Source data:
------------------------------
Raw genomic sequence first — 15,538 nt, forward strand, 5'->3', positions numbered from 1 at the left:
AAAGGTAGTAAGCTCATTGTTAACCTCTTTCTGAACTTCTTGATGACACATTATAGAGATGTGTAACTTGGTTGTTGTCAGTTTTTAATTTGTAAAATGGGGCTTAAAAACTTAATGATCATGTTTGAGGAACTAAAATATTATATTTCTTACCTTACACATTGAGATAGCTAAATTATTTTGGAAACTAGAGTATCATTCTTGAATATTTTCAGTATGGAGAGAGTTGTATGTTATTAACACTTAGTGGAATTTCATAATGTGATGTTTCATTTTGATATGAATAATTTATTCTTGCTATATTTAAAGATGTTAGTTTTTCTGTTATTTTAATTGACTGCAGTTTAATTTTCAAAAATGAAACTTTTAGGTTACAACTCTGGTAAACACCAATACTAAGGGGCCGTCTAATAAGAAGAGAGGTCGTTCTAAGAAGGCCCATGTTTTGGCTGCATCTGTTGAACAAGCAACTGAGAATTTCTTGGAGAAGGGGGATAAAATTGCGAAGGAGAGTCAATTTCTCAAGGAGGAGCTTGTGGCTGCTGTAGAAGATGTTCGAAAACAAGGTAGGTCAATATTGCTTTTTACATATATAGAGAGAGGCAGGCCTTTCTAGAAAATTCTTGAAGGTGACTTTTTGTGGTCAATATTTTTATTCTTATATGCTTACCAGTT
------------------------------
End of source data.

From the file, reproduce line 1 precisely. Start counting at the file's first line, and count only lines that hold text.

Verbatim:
Raw genomic sequence first — 15,538 nt, forward strand, 5'->3', positions numbered from 1 at the left: